A little over 3 hours later, the next attack began at 11/28 2:30:44AM with this message:
sshd: PID 2880: Did not receive identification string from 148.245.173.248 followed by a series of password guesses lasting 23 minutes ending at 11/28 2:53:28AM. This series of attack had one additional message not recorded in the first attack sequence: sshd: PID 4068: reverse mapping checking getaddrinfo for na-173-248.na.avantel.net.mx [148.245.173.248] failed - POSSIBLE BREAK-IN ATTEMPT! This is evidence of an IP address spoofing attempt whereby the request reported that it was originating from a local address when the request actually originated (and was detected as originating) from an external address [148.245.173.248].

Attacks like this continued off and on sometimes with 24 hours elapsing between break-in attempts until I detected today’s attack as described above. I was suspicious that attacks had also been launched on my old development computer prior to the switchover. Sure enough, I looked at the event viewer and there were thousands of entries dating back to November 12.

Initial Response
In addition to what I have already described above, I took the following actions within the first hour of detecting the attacks:

  • Stopped and disabled the cygwin sshd service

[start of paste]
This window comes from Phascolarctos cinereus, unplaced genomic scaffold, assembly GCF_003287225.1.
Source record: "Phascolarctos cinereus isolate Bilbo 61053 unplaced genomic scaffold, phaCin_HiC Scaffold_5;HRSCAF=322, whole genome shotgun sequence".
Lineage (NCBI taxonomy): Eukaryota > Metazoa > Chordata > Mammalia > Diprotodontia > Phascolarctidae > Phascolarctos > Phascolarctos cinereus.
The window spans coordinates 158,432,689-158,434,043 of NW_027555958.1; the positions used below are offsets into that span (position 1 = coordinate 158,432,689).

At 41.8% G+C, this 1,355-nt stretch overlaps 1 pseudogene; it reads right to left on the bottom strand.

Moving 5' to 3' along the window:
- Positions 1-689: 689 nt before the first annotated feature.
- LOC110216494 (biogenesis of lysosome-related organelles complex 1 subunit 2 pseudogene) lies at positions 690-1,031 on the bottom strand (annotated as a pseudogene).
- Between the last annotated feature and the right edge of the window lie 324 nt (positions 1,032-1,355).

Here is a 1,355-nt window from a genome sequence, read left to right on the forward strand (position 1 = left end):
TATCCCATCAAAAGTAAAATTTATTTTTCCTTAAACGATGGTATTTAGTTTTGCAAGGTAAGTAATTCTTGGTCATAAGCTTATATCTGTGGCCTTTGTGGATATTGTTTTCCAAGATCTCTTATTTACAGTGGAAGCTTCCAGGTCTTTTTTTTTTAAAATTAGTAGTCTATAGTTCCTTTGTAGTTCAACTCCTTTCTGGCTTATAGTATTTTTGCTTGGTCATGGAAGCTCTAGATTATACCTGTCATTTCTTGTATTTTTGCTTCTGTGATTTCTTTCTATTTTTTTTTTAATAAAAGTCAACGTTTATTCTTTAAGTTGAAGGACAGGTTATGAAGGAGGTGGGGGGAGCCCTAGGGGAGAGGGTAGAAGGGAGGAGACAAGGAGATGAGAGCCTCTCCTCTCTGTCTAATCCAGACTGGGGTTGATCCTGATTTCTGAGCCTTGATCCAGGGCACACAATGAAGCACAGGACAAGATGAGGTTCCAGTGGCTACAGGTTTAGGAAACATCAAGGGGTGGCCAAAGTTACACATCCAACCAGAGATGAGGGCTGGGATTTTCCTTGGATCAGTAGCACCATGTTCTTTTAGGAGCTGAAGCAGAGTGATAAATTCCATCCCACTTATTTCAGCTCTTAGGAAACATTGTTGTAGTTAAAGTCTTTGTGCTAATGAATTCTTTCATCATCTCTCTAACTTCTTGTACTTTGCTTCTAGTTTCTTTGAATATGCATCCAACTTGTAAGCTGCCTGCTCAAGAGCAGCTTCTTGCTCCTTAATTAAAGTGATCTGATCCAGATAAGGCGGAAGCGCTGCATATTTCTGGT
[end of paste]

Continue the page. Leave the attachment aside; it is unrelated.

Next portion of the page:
• Disabled the Vista user account under which the sshd server runs
  • Began auditing to see if any of the break-in attempts had been successful. Specifically I was looking for sshd messages containing the string password accepted, which is what is recorded in the event viewer whenever I successfully login from a remote computer
  • I haven’t changed anything with the Windows firewall since I had already disabled the SSHD service, but on my hardware firewall I decided to make myself at least a tiny bit more invisible by unchecking “respond to ping”
  • With my paranoia level raised, I made a small change on my public web server to change the directory under which phpmyadmin runs … I already had .htaccess Apache basic authentication enabled, but I felt like throwing a little security-by-obscurity in wouldn’t hurt other than having to remember the new directory name.

Next Steps

  • Continue auditing to verify that no break-ins were successful
  • Notify the Internet service provider for each offending IP address of the break-in attempts along with a screenshot and/or event log
  • Update the port forwarding service on my hardware firewall to point to my nonstandard port as well as updating the port on which the cygwin sshd service runs
  • Update the built-in Windows Vista firewall to include a rule that allows connections to the sshd service only from Samford IP addresses, which is the only place where I connect from when not traveling
  • Update the built-in Windows Vista firewall with a rule (disabled initally) that will allow connections from all IP addresses – I will enable this rule only when I am going on a trip or when I know ahead of time that I may be connecting from any other non-Samford IP address